She [the “Settler with Opinions”] dismisses the Truth and Reconciliation Commission as a guilt-inducing waste of time and money. She waxes poetic on the “good intentions” of those who empowered this system of child-theft and abuse and rape. She’s not particularly concerned with the horrors that were visited upon little bodies, hearts and minds as long as their souls were saved by their charitable Christian tormentors.
Needless to say, such accusations are deeply unfair. On one hand, this business of the “settler with opinions” is a rhetorical device and caricature that helps the author lay out his grievances, and perhaps shouldn’t be taken too seriously. On the other hand, it’s still a nasty indictment of whites as callous assholes, who have never made up for the crimes of yesteryear (unless, of course, you are, in Justice’s words, one of the “thoughtful professionals who do their research and build meaningful connections,” or among the “curious and committed students in [his] Indigenous Studies classes”).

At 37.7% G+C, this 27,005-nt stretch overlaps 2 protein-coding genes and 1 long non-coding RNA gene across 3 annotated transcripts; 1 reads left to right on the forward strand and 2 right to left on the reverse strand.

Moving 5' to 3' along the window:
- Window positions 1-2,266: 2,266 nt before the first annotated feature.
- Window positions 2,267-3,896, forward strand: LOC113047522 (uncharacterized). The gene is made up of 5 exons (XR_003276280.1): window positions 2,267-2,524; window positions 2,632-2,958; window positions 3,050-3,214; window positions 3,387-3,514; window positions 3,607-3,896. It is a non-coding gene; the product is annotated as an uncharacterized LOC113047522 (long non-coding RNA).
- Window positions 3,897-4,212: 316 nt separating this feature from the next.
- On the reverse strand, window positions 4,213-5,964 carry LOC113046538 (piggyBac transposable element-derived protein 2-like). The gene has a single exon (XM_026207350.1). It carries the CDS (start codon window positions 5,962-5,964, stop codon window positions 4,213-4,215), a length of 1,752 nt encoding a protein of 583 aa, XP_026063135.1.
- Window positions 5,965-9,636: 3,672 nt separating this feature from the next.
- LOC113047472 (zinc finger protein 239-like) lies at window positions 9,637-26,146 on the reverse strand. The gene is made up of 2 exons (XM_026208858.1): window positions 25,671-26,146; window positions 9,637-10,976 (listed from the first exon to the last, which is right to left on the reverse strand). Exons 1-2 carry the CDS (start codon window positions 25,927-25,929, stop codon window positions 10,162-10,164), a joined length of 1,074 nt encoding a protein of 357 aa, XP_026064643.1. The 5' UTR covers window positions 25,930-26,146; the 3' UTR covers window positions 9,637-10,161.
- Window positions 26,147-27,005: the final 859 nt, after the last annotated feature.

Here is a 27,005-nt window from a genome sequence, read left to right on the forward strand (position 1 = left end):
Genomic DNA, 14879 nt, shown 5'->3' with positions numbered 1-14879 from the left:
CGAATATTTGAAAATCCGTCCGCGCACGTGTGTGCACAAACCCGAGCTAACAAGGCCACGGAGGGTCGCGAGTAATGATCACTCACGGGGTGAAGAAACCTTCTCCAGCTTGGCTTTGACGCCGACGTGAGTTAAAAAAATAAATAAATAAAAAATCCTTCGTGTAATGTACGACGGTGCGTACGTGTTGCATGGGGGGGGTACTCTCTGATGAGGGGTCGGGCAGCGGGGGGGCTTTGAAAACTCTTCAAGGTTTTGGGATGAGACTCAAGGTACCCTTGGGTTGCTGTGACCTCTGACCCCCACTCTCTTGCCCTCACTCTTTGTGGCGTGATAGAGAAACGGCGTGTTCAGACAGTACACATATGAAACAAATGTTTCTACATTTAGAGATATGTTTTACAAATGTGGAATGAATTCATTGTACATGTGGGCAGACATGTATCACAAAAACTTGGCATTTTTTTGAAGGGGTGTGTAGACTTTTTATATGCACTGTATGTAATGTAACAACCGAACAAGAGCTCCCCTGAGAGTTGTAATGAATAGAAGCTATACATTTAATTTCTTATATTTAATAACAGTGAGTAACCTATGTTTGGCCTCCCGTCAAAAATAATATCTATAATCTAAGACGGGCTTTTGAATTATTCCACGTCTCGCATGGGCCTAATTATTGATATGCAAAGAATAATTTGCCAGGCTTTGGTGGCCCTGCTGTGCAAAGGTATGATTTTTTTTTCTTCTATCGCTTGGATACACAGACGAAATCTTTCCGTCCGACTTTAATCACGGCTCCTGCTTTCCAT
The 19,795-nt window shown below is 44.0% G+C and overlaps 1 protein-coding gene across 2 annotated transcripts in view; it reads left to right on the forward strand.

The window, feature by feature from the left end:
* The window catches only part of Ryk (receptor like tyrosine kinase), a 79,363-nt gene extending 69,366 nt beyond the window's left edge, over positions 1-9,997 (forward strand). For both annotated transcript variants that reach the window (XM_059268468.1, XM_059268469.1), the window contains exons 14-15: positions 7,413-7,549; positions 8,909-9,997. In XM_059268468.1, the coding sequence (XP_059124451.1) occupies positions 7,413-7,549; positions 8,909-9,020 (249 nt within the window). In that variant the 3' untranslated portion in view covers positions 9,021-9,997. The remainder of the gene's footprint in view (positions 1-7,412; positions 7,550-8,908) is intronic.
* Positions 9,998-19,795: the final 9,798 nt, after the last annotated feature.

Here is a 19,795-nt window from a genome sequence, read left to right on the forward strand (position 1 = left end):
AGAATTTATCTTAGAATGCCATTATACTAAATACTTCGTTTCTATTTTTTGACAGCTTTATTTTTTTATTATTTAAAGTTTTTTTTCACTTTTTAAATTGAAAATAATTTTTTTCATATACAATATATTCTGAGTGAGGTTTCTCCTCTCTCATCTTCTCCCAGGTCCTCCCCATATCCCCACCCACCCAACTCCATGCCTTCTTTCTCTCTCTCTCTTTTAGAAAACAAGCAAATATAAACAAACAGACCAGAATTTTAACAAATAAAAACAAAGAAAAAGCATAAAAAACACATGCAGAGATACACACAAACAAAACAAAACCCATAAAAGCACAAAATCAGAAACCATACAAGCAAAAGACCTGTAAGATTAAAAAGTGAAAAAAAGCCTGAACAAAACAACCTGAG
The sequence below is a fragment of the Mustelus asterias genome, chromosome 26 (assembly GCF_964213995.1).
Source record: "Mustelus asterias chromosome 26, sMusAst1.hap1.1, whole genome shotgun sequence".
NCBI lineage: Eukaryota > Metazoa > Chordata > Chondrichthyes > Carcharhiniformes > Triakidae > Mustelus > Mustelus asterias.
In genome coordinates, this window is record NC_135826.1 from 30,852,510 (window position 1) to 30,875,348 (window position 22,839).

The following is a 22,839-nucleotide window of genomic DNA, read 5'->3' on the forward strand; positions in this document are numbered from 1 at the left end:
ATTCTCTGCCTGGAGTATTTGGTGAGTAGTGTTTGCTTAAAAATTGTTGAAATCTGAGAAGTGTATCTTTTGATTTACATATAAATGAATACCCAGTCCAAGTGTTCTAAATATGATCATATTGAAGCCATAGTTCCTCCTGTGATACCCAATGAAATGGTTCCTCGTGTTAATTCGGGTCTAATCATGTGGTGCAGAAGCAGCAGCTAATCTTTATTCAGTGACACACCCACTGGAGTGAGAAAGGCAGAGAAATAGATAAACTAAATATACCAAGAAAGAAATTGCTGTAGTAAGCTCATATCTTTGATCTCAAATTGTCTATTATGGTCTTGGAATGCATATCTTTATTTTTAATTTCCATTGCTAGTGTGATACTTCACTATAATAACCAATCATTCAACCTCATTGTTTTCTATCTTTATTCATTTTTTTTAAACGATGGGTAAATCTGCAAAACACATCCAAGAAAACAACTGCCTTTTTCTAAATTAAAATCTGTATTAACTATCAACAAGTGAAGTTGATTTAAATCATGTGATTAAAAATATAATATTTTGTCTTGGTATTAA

The endless refrain that not enough has been done, that Canadians, whether the government or the public, are somehow responsible for any and every thing that goes awry in Indigenous communities, and that Justice and other Indigenous activists are forever justified in their disdain for Canada and EuroCanadians, is without a doubt a force that exacerbates, not ameliorates, the racial tensions between these groups, given also that the most serious and oft-repeated charge—that the Canadian government committed genocide in recent years via residential schools and other systemic policies—is overstated: read Andrew Fleming’s deft deconstruction of the genocide canard here, and Thomas Jones’s deft deconstruction of the residential schools canard here. None of that is to say that the Indigenous don’t have it rough, or that there aren’t injustices, now or then. It’s just that those who truly want reconciliation should first agree that bad faith arguments and blanket condemnations are not the way forward.